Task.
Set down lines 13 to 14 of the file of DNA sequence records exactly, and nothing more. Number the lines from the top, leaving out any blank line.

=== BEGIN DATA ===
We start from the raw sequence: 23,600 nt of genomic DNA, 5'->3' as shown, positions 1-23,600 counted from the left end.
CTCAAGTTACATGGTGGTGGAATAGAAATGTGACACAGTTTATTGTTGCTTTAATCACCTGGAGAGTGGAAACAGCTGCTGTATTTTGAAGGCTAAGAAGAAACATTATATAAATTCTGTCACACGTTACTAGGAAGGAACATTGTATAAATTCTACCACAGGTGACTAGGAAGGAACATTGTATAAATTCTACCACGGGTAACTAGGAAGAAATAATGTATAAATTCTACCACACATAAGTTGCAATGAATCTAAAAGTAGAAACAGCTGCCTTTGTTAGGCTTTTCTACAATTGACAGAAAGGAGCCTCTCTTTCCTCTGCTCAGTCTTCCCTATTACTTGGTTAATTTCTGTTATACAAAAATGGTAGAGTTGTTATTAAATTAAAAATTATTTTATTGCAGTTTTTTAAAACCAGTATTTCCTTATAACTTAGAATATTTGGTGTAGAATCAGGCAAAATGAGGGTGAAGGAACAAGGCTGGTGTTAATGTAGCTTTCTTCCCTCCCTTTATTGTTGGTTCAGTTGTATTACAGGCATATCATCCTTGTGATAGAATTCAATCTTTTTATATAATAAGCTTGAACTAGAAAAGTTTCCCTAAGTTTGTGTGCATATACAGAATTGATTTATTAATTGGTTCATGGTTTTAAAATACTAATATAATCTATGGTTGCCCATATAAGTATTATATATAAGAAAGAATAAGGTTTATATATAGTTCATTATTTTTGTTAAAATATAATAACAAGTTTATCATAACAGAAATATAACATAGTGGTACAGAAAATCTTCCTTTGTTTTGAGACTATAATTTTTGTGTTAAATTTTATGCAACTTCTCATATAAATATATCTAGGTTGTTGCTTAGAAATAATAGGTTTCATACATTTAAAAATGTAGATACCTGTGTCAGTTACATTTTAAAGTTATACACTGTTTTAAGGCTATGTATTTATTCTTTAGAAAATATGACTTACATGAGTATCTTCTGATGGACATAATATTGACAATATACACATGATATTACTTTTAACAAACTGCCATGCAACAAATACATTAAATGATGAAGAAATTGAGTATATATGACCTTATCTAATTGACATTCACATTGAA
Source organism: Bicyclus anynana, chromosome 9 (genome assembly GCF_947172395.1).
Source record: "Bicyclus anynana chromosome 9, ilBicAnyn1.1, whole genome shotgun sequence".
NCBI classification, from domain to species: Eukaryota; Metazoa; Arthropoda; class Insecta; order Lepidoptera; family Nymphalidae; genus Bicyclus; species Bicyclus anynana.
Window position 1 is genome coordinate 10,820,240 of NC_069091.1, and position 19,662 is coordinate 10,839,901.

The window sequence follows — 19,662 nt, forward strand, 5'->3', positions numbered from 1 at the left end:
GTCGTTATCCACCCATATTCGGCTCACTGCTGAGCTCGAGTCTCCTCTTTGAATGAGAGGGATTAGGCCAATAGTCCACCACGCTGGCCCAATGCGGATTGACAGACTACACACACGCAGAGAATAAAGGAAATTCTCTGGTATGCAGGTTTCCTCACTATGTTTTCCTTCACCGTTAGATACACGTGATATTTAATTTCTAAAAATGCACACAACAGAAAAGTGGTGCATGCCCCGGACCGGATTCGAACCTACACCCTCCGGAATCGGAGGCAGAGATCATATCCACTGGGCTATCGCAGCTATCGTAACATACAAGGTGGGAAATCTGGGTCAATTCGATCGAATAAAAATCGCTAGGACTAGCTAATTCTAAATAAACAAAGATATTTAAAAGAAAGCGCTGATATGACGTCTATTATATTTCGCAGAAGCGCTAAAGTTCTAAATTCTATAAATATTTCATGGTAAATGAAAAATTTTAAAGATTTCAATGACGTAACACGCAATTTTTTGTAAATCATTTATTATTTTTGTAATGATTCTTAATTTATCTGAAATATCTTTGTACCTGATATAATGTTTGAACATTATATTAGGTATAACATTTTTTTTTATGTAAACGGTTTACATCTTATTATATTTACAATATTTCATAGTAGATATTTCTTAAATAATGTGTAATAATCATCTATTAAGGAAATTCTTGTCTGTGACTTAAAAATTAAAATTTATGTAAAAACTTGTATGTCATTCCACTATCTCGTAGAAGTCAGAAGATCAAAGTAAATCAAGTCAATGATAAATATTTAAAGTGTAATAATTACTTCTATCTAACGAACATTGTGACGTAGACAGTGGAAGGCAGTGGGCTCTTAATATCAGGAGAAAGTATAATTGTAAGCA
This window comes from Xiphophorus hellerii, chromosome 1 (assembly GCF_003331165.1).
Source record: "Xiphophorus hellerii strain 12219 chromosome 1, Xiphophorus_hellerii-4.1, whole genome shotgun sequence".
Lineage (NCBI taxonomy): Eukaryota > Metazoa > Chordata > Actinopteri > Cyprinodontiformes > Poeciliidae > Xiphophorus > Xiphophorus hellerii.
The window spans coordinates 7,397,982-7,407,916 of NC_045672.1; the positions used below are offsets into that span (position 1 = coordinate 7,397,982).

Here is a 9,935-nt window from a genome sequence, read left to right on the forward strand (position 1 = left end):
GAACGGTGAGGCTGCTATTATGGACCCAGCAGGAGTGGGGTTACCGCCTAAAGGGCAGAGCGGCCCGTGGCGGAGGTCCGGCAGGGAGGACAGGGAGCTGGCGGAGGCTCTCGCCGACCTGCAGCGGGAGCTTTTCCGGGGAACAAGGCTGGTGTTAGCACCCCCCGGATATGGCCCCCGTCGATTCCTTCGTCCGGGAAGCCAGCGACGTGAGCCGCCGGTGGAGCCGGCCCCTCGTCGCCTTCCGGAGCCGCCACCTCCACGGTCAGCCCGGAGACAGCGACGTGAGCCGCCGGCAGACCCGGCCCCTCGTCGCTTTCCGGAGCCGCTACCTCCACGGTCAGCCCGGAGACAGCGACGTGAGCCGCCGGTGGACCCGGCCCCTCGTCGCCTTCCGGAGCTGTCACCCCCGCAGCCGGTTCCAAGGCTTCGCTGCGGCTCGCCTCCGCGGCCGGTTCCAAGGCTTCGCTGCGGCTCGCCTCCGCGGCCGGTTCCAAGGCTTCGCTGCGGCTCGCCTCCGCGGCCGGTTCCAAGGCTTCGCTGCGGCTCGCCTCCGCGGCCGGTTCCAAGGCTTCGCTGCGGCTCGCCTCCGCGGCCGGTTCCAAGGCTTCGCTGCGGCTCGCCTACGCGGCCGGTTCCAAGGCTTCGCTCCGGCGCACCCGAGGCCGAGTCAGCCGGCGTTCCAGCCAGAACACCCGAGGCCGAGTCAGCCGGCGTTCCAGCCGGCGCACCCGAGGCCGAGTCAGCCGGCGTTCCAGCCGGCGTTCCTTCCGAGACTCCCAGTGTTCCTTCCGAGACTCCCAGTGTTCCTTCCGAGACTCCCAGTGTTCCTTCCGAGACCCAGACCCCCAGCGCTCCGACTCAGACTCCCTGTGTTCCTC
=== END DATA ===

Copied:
Here is a 9,935-nt window from a genome sequence, read left to right on the forward strand (position 1 = left end):
GAACGGTGAGGCTGCTATTATGGACCCAGCAGGAGTGGGGTTACCGCCTAAAGGGCAGAGCGGCCCGTGGCGGAGGTCCGGCAGGGAGGACAGGGAGCTGGCGGAGGCTCTCGCCGACCTGCAGCGGGAGCTTTTCCGGGGAACAAGGCTGGTGTTAGCACCCCCCGGATATGGCCCCCGTCGATTCCTTCGTCCGGGAAGCCAGCGACGTGAGCCGCCGGTGGAGCCGGCCCCTCGTCGCCTTCCGGAGCCGCCACCTCCACGGTCAGCCCGGAGACAGCGACGTGAGCCGCCGGCAGACCCGGCCCCTCGTCGCTTTCCGGAGCCGCTACCTCCACGGTCAGCCCGGAGACAGCGACGTGAGCCGCCGGTGGACCCGGCCCCTCGTCGCCTTCCGGAGCTGTCACCCCCGCAGCCGGTTCCAAGGCTTCGCTGCGGCTCGCCTCCGCGGCCGGTTCCAAGGCTTCGCTGCGGCTCGCCTCCGCGGCCGGTTCCAAGGCTTCGCTGCGGCTCGCCTCCGCGGCCGGTTCCAAGGCTTCGCTGCGGCTCGCCTCCGCGGCCGGTTCCAAGGCTTCGCTGCGGCTCGCCTCCGCGGCCGGTTCCAAGGCTTCGCTGCGGCTCGCCTACGCGGCCGGTTCCAAGGCTTCGCTCCGGCGCACCCGAGGCCGAGTCAGCCGGCGTTCCAGCCAGAACACCCGAGGCCGAGTCAGCCGGCGTTCCAGCCGGCGCACCCGAGGCCGAGTCAGCCGGCGTTCCAGCCGGCGTTCCTTCCGAGACTCCCAGTGTTCCTTCCGAGACTCCCAGTGTTCCTTCCGAGACTCCCAGTGTTCCTTCCGAGACCCAGACCCCCAGCGCTCCGACTCAGACTCCCTGTGTTCCTC